Background: Previous evidence suggests that there is a correlation between prolonged sitting time and cardio-metabolic disease, such as metabolic syndrome (MS). Cardiovascular disease is the second-leading cause of mortality in South Korea, a country with the longest working hours among all member states of the Organization for Economic Co-operation and Development. However, no previous study has investigated the relationships of overall sitting-time and occupation with MS in South Korea. Accordingly, the present study examined these relationships in a South Korean population. Methods: Data from the sixth Korean National Health and Nutrition Examination Survey (KNHANES), a nationally representative survey with a cross-sectional design, were used in the present study. MS diagnoses were evaluated using the International Diabetes Foundation (IDF) criteria. Participants self-reported their overall sitting times, and occupations were classified using the Korean version of the Standard Classification of Occupations (KSCO). A multiple logistic regression analysis was conducted to evaluate the associations of sitting time and occupation with MS. Results: The risk of MS was 1.21-fold higher among participants who sat for >7 h/day than among those who sat for ≤7 h/day (odds ratio [OR]: 1.21, 95 % confidence interval [CI]: 1.00-1.46). Regarding occupation, office workers had a two-fold higher risk of MS than did agriculture, forestry, and fishery (AFF) workers (OR: 2.01, 95 % CI: 1.26-3.22). In a combined analysis of sitting time and occupation, male participants who sat for >7 h/day and reported an occupation that involves office work (OW) or machine fitting (MF) were significantly more likely to have MS when compared to those who sat for ≤7 h/day and were employed as AFF workers (>7 h/day × OW, OR: 2.41, 95 % CI: 1.05-5.51; >7 h/day × MF, OR: 2.92, 95 % CI: 1.43-5.93). Conclusions: Excessive sitting time and a sedentary occupation correlated positively with MS in South Korean adults. Accordingly, a reduction in the overall sitting time or inclusion of energy-expending activities in the workplace might improve the rate of MS.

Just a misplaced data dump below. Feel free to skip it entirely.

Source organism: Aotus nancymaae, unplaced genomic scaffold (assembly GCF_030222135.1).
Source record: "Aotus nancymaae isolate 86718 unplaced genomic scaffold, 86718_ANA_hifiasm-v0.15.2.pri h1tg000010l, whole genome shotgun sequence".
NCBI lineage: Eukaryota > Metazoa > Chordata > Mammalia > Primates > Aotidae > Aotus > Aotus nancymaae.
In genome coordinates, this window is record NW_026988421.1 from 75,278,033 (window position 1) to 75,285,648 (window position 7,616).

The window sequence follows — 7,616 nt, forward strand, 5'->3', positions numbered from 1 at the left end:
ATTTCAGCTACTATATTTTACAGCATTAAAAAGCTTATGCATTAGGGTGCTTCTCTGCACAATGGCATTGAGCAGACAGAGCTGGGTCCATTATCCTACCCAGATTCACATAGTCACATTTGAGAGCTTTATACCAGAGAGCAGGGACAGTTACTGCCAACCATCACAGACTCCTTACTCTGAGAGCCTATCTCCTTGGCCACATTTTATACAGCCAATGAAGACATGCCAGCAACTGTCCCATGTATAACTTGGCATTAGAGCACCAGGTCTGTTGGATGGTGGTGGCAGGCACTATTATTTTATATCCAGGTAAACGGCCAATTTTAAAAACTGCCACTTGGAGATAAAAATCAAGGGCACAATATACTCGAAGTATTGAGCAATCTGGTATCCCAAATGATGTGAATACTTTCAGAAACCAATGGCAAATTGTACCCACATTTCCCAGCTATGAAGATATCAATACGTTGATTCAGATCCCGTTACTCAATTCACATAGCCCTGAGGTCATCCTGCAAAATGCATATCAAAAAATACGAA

Bibliographical notePublisher Copyright:
© 2016 The Author(s).
All Science Journal Classification (ASJC) codes
- Public Health, Environmental and Occupational Health